By Tamra Wade
May 1992 – Inpatient hospital recovery plan
Dear support people –
This is a letter to inform you of the work I have done and the help I may need. I have been in the hospital for depression and to work through my alcoholic family members and my childhood sexually abuse.
My memories have been slowly coming to surface. As they do there is the chance I may slip back into my depression.
(See my warning signs and triggers)
I give you permission to confront me if you see me slipping. If I get defensive don’t be afraid or back off. This is a warning sign.
My health and happiness depend on your support.
I love you.
The above is a letter I wrote to my loved ones – my support people – while I was inpatient in a hospital working on my depression and trauma recovery. I had had a breakdown – a split in my soul of sorts – that prompted me to check myself in. I stayed in the hospital for two weeks working to find myself in the middle of my horror and suffering.
It was one of the best decisions of my life to better my life on my own terms.
One of the tools I learned while in the hospital was how to create and share a relapse prevention plan.
So many of us have faced depression and a myriad of other mental health issues brought by abuse, trauma, neglect, chemical dependency, imbalance and/or temporary situations. Each of our individual experience with depression can span a wide spectrum of symptoms from sadness and loneliness to victories, achievement and even joy.
While it is hard to describe these variations of experience, there are a few things that are similar.
There is a profound sense of loneliness even amongst loved ones and friends. My thirst for joy can be replaced with apathy and a deep sense of doom seemingly without notices. Life goes dark and I can loose my sense of life and desire to live.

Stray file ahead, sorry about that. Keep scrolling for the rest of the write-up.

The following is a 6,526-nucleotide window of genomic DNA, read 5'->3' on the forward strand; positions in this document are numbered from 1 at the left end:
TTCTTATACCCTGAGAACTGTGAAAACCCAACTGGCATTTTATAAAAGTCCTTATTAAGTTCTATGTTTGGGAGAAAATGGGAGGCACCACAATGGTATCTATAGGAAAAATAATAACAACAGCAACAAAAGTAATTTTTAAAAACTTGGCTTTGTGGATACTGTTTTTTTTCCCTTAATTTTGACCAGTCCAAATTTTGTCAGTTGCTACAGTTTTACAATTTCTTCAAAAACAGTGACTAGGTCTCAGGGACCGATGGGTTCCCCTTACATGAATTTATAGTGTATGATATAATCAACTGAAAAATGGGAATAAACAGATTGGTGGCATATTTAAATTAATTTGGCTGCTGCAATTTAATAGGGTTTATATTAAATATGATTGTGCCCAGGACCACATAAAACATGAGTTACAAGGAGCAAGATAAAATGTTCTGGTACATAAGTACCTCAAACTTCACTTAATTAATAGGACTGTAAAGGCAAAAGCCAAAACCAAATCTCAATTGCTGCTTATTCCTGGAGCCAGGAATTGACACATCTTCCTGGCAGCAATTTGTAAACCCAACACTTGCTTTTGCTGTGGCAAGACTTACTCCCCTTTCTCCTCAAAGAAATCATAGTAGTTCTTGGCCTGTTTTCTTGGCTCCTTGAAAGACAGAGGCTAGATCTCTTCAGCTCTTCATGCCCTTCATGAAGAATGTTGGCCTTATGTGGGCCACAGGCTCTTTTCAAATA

There are people in my life, perhaps yours too, that have never known depression. It is hard for them to understand what depression is or how to assist when it attempts to takes over.
Using a relapse prevention plan, I am able to enlist the help of my friends and family in a tangible way. I give them permission to lean in to the discomfort of talking about my depression. It gives them tools to help me get back on track.
What is a relapse prevention plan?
A relapse prevention plan is a written plan that will help you organize warning signs, triggers and the tools you use to get back on track.
Warning signs are what will alert you and your support people that you are in risk of relapse. These are actions or behaviors that are less productive and can feed a downward spiral. Examples of warning signs can include and are not limited to:
- Perfectionism – unrealistic goals
- Letting up on recovery disciplines
- Judging others
- Calling in sick to work often
- Not going to therapy or support groups
- Canceling appointments, meetings and/or get togethers
- Saying yes when wanting to say no – including sexual interactions
- Reckless behavior